A handbook of Christian ethics

A handbook of Christian ethics

by John Clark Murray
     
 

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This scarce antiquarian book is a selection from Kessinger Publishing's Legacy Reprint Series. Due to its age, it may contain imperfections such as marks, notations, marginalia and flawed pages. Because we believe this work is culturally important, we have made it available as part of our commitment to protecting, preserving, and promoting the world's literature.… See more details below

Overview

This scarce antiquarian book is a selection from Kessinger Publishing's Legacy Reprint Series. Due to its age, it may contain imperfections such as marks, notations, marginalia and flawed pages. Because we believe this work is culturally important, we have made it available as part of our commitment to protecting, preserving, and promoting the world's literature. Kessinger Publishing is the place to find hundreds of thousands of rare and hard-to-find books with something of interest for everyone!

Product Details

ISBN-13:
2940018272809
Publisher:
Edinburgh : T. & T. Clark
Format:
NOOK Book
File size:
1 MB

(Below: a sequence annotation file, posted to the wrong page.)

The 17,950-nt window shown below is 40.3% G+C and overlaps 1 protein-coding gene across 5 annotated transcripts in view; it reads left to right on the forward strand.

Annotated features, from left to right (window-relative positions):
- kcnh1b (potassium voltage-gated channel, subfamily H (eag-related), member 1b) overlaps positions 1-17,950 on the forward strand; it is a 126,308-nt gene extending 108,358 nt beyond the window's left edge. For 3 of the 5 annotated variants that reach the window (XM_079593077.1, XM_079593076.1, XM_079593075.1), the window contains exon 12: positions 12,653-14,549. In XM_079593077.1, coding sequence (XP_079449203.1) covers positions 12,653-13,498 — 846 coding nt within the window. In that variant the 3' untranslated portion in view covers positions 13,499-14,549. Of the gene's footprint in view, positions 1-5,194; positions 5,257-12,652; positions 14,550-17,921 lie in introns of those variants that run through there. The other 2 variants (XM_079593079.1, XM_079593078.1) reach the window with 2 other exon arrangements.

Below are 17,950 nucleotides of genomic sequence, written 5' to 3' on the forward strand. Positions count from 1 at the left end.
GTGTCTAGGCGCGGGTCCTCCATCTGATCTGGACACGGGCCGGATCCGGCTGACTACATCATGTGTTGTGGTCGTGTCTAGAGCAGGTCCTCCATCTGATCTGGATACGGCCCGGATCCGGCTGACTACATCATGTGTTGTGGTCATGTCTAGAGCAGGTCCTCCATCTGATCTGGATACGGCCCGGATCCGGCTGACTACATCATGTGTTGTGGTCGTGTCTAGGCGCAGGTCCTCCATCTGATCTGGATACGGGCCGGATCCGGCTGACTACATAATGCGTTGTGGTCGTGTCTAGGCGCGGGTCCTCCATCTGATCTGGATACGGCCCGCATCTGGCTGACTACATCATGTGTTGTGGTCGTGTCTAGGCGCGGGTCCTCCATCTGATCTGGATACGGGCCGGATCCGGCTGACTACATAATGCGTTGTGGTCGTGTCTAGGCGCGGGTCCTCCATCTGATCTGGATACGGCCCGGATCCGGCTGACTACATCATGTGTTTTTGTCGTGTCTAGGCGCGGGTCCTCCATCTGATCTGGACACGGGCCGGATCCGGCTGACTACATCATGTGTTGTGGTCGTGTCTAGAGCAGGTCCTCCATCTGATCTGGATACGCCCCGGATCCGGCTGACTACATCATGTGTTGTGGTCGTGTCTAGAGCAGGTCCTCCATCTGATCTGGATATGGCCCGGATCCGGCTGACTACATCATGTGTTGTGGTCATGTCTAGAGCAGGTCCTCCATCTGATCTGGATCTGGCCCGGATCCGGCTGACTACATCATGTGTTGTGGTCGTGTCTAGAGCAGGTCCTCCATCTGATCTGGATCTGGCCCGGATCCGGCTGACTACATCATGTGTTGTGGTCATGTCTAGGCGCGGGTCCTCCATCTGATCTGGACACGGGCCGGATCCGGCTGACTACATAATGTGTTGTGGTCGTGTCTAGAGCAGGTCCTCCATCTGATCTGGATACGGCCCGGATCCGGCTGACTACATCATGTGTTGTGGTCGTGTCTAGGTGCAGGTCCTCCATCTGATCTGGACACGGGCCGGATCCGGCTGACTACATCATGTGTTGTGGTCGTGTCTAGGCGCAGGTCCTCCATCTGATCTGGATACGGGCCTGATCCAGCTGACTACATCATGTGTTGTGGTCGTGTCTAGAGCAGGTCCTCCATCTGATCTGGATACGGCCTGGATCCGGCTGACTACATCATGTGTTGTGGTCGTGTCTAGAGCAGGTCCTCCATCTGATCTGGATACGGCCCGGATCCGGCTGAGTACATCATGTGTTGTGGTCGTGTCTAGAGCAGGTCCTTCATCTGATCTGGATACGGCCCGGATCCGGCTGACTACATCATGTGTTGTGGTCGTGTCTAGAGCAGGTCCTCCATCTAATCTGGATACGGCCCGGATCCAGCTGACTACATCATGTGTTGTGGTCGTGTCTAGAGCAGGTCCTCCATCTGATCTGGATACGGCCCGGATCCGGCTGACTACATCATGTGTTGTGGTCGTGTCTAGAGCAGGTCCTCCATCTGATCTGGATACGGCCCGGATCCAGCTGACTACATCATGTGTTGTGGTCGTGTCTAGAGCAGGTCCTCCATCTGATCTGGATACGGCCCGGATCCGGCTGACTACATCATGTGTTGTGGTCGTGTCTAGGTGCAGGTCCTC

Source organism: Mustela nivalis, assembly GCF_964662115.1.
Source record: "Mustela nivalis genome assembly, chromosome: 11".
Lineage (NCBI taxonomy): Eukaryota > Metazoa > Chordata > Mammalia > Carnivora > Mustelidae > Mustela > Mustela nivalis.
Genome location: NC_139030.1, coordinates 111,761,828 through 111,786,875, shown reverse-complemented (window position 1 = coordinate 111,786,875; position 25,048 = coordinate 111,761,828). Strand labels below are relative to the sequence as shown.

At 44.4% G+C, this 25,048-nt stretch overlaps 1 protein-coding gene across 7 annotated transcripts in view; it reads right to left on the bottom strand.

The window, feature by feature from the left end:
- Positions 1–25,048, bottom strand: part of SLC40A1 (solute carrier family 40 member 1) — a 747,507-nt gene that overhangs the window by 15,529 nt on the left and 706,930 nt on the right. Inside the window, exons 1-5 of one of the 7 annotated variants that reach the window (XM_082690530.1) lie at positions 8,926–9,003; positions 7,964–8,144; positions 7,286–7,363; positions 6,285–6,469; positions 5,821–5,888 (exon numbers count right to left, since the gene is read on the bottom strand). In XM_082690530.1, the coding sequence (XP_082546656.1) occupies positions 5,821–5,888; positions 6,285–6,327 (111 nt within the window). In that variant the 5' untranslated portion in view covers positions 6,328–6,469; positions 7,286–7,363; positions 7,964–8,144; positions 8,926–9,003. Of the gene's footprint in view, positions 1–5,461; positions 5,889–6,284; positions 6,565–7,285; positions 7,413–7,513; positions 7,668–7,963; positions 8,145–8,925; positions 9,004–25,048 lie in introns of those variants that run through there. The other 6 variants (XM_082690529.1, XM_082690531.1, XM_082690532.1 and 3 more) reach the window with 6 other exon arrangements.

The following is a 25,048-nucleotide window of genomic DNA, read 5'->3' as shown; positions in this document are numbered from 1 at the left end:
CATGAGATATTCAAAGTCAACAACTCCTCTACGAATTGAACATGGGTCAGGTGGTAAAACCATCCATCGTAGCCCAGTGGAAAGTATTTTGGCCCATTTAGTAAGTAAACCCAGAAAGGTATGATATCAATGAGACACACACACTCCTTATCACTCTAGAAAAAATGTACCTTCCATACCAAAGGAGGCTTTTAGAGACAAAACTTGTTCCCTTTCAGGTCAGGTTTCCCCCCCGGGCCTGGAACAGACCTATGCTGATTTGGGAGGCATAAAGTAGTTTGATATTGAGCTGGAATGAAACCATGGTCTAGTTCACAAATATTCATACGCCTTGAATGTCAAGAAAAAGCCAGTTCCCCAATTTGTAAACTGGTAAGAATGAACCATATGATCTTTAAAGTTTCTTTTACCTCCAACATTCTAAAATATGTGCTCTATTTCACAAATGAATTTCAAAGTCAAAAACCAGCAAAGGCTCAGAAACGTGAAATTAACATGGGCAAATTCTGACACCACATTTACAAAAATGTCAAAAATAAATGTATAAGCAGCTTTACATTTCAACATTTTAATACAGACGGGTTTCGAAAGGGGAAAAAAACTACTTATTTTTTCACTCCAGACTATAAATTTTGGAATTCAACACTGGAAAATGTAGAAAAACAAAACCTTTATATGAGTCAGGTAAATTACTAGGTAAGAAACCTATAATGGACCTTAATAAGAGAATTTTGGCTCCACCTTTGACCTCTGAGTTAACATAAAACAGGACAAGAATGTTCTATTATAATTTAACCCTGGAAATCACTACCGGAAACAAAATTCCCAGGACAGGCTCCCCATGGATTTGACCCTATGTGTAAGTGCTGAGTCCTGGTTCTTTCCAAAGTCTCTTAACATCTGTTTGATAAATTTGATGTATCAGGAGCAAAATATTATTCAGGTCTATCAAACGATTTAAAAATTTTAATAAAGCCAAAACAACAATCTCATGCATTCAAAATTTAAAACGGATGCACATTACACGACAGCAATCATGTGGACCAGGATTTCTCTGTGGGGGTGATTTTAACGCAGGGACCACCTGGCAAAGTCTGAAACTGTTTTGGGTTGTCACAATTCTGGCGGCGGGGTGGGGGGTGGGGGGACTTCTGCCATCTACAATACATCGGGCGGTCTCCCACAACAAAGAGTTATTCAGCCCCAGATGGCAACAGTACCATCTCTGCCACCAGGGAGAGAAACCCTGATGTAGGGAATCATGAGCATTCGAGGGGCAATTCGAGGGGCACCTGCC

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§ 2. RELATION OF CHRISTIAN ETHICS TO MORAL PHILOSOPHY Christian Ethics, we have just seen, founds on the ideal of Christ. It takes that ideal as a datum, something granted to begin with. On the other hand, a philosophical system of Ethics is not allowed to assume its ideal, hut must discover it by the ordinary methods of philosophical inquiry. But this does not form an absolute differentiation of the two sciences. They cannot, in fact, be separated by any hard and fast line of demarcation, and this for various reasons. 1. In the first place, the ethical ideal of Christianity is not wholly free from the problematic character which attaches to the ethical ideal of all humanity. For it need not be said that we have no authoritative exposition of the Christian ideal in such a form as science demands. The reason of this is not far to seek. The work of Christ was to create the Christian life, not to teach a scientific theory of it. His work differed from that of a scientific teacher as the creative work in nature differs from the natural sciences by which it is explained. All science must be furnished with facts, and its task is to give a rational explanation of these. It is the work of Christ in quickening the moral life of the world that has furnished the facts upon which our science is based. That work, therefore, was designed to stimulate action rather than to formulate thought. It is true that this stimulation came in a large measure from the teaching of Christ, and it is by no means a superfluous task to recall the prominence which is given to this aspect of His life in all the canonical Gospels.1There is, in fact, ground for believing that the primitive memoirs to which St.Luke alludes (Luke i. 1-2), and the existence of which is indicated by St. Paul (Acts xx. 35) as w...

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